J-1 visa holders who still have work or training that needs to be completed in the U.S., but their J-1 visa term is about to expire can apply for extension.
The application is simple provided the applicant has justifiable reasons for extension. There are also other ways and circumstances that a J-1 visa may be extended.
- Travel “Grace Period” of 30 days – Preparation for Departure.
Generally, at the end of the term of the J-1 visa, the holder may extend their stay, without applying for an extension, for an additional 30-day grace period for purposes of preparing their departure.
- Upon Application for Extension During the Validity of the J-1 Status the term of the J-1 visa however may be extended upon application of the visa holder before the expiration of its original duration after it was issued.
- Extension Through Change of Category of the J-1 Visa. A change of the category of the J-1 visa may also result to an extension of its original term.
The change however must be consistent and closely related to the purpose and objective of the J-1 visa originally applied for.
The application for change of category shall be submitted by the program sponsor on behalf of the applicant via an electronic request together with the supporting justification to the Department of State.
- Six Months Extension for Research Scholars.
Research scholars and professors may request a six-month extension from their sponsor program when necessary for purposes of completing their research program or project.
Application for another six-month extension after the first extension shall require documentation that shows the circumstances why a further extension will be required.
This second application for extension must be submitted and approved by the Department of State rather than the sponsor program.
Application for Extension of a J-1 Visa
An applicant is eligible for the extension of the J-1 visa based on the following conditions:
- The applicant must be currently on a J-1 status
- The DS-2019 form is filled in by the program sponsor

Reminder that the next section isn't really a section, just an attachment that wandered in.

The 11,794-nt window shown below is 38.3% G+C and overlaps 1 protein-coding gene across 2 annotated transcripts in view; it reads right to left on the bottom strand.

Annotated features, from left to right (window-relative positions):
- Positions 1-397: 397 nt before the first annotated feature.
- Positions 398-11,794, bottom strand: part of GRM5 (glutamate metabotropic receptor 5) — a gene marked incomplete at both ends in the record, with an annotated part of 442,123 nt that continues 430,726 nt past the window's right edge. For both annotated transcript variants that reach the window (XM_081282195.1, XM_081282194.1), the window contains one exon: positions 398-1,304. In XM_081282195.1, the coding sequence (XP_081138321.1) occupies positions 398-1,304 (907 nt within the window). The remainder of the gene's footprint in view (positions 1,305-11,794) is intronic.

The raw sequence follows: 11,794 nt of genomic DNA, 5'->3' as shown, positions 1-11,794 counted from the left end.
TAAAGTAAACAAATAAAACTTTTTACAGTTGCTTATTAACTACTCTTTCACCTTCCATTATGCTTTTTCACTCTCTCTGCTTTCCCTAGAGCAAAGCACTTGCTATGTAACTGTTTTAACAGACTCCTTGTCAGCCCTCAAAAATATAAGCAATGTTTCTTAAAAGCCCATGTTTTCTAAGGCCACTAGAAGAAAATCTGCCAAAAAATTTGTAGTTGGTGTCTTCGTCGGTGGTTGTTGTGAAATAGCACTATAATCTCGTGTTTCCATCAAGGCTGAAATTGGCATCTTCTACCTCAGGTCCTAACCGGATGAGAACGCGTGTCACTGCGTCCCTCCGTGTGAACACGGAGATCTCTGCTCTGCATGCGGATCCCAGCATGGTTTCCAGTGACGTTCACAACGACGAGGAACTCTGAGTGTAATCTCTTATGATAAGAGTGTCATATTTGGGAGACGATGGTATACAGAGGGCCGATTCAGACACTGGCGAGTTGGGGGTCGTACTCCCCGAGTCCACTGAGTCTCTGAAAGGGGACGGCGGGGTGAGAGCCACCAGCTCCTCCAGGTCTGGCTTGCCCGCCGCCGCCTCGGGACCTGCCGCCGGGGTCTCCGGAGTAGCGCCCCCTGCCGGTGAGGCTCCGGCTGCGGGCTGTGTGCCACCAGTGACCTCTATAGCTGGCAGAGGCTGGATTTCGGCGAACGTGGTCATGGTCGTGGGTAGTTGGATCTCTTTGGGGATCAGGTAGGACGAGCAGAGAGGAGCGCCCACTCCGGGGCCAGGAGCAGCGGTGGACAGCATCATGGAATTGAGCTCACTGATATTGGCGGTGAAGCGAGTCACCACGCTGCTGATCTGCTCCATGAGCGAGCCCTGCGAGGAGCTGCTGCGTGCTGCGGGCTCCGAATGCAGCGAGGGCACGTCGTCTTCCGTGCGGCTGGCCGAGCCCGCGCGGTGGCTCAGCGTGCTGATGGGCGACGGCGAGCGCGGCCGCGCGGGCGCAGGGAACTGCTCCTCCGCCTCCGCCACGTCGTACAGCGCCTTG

- Documentation to be submitted for purposes of extension of the J-1 visa:
- Valid passport of the J-1 visa holder
Documentary evidence of the following:
- Showing the financial capacity of the applicant to pay for living expenses and/or tuition for one year. This is required in cases when the program sponsor is unable to support the J-1 visa holder financially.
- J-1 visa health insurance which should cover the period of extension including the dependents of the J-1 visa holder who are on J2 visa status
Forms to be filled in and submitted:
Other documentation supporting or explaining the application for extension
Steps/Process in the Application for Extension of the J-1 Visa
The program sponsor shall determine the eligibility of the applicant through the submitted documentation.
Once the application for the J-1 visa extension has been accepted, the applicant must obtain a new DS-2019 form with a new expiration date.
The new expiration date will be recorded with SEVIS. A SEVIS fee is not required for the extension application.
The J-1 visa holder’s children or a spouse who are on J-2 status shall be covered by the application for extension.
The newly issued DS-2019 will have a new end date and SEVIS will also record the new expiration date. If you have dependents (spouse and/or children) on a J-2 visa, each of your dependents must be issued their own DS-2019.
The amount of fees to be paid for extension and the maximum time the J-1 visa can be extended depends on the J-1 category.
Suspension of Issuance of J-1 Visa due to COVID-19
To control the entry of immigrants in the U.S. due to the COVID-19 pandemic, the issuance of J-1 visas has been suspended until March 31, 2021.
What is a J-1 Visa?
The J-1 Visa (J-1 Visa Exchange Visitor Program) is a visa for non-U.S. citizens who wants to participate in a U.S. work-study exchange visitor program.
The J-1 visa is administered by the U.S. Information Agency (USIA) and not the Immigration and Naturalization Service because its main purpose is for strengthening U.S. relations with other countries through the promotion and exchange of knowledge and skills in education, art, and science (i.e., work, learn, teach, consult, research, and other related activities).
Who Is Eligible For A J-1 visa?
Eligibility is subject to the following requirements:
- Securing a sponsor for the specific category the applicant wishes to apply
- Payment of SEVIS I-901 fee.
- Submission to the U.S. embassy of the following:
- DS-2019 form (Certificate of Eligibility for Exchange Visitor Status)
- DS-7002 (Training/internship Placement Plan)
- DS-160 (Online Non-immigrant Visa Electronic Application)
- Passport which has a 6-month validity after the period of the intended stay in the U.S.
- One (1) 2”x2” Photo
Those eligible are usually the following, but not limited to, researchers, secondary school students, scholars, professors, interns, trainees (physicians and pilots), government officials, specialists, nannies, etc. who are sponsored either by an academic institution, private sector, or government program.
Duration of Stay for the J-1 visa
The length of stay for a J-1 visa holder is specified in the DS-2019 form. The duration depends on the specific program or category applied for. The maximum period is generally 7 years, with exception to employees of the International Communications Agency who may be allowed to stay for 10 years of more.
- Teachers, scholars, researchers, and professors – 3-5 years.
- Medical grad students – 7 years.
- International Communications Agency Employees – 10 years or more
- Professional trainees and government visitors – 18 months – 2 years.
- Camp counselors and summer workers – 4 months.
- Nannies and au pairs – 1 year.